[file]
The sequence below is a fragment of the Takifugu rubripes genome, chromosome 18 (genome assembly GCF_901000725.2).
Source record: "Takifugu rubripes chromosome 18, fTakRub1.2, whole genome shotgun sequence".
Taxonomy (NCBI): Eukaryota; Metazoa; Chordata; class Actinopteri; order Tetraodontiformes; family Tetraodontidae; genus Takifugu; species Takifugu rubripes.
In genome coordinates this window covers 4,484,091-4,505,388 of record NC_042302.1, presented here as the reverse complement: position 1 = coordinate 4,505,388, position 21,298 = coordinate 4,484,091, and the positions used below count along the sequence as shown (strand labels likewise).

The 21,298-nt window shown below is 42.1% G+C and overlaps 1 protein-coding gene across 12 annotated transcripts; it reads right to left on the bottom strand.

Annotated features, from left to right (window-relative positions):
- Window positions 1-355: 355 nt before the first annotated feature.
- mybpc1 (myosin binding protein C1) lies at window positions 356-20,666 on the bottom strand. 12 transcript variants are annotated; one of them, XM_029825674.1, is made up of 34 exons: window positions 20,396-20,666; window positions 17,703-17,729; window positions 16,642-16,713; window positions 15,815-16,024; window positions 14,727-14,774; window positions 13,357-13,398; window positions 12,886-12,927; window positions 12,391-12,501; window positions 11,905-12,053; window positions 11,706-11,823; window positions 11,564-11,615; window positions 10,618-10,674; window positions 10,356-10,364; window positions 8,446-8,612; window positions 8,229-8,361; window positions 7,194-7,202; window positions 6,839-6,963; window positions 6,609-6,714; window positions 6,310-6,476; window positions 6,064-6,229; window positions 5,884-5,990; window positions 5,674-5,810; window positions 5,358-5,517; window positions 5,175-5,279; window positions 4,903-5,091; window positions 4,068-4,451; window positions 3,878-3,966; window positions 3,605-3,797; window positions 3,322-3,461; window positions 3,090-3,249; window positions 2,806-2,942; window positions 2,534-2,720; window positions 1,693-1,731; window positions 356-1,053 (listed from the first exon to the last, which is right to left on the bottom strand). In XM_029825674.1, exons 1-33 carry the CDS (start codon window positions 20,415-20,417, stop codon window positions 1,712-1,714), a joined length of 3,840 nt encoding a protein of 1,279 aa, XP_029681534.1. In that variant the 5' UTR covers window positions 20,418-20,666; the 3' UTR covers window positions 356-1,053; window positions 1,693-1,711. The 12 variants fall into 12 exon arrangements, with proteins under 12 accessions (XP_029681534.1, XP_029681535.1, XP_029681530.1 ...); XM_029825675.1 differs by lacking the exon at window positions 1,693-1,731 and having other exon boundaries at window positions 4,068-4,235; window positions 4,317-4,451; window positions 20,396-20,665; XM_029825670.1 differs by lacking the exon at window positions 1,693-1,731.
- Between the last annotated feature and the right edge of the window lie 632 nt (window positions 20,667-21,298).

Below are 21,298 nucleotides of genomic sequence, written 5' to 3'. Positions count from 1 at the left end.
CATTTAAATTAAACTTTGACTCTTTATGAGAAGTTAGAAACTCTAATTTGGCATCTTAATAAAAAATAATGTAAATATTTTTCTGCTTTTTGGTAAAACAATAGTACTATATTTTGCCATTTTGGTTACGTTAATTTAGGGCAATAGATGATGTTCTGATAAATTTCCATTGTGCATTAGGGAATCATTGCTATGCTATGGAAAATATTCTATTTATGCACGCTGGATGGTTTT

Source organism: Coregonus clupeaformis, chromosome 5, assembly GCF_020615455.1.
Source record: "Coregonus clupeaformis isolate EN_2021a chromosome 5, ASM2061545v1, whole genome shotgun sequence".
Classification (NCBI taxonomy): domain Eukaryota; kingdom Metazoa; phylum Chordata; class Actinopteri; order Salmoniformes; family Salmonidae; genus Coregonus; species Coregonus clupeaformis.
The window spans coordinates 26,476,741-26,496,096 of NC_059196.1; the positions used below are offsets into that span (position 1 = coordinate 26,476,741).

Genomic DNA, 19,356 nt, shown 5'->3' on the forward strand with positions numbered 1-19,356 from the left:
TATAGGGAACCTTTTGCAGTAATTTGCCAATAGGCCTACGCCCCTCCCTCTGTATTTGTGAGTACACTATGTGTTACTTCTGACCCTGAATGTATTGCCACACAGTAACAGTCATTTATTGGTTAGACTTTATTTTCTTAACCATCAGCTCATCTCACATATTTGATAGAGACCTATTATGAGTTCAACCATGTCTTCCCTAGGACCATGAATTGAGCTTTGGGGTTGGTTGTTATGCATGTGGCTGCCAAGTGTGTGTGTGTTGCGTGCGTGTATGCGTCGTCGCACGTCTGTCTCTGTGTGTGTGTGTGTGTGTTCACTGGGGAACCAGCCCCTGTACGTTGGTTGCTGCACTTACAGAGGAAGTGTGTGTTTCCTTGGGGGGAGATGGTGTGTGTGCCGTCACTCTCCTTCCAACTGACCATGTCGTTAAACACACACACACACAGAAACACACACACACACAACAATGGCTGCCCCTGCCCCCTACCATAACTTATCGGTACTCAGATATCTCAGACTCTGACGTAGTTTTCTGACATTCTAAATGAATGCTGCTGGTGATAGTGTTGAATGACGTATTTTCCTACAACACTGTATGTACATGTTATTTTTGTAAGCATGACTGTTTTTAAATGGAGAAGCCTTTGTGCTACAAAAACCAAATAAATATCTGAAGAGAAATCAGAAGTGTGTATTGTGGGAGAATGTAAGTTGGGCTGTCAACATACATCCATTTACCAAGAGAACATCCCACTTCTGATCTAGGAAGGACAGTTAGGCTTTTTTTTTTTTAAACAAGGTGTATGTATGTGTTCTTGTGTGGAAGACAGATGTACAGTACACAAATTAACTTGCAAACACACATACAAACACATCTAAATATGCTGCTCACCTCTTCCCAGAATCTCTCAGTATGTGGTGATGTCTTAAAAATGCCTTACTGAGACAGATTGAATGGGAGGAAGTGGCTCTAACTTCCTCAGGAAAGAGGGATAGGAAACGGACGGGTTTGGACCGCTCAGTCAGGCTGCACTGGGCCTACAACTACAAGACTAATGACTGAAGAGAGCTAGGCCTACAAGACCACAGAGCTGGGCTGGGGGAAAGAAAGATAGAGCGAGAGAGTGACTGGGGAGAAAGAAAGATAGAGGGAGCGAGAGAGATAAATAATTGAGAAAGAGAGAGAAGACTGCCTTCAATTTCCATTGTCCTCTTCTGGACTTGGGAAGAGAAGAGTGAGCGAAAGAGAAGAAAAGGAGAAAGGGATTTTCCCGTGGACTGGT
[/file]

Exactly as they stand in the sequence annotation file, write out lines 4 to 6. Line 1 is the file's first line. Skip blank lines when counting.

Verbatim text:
In genome coordinates this window covers 4,484,091-4,505,388 of record NC_042302.1, presented here as the reverse complement: position 1 = coordinate 4,505,388, position 21,298 = coordinate 4,484,091, and the positions used below count along the sequence as shown (strand labels likewise).

The 21,298-nt window shown below is 42.1% G+C and overlaps 1 protein-coding gene across 12 annotated transcripts; it reads right to left on the bottom strand.

Annotated features, from left to right (window-relative positions):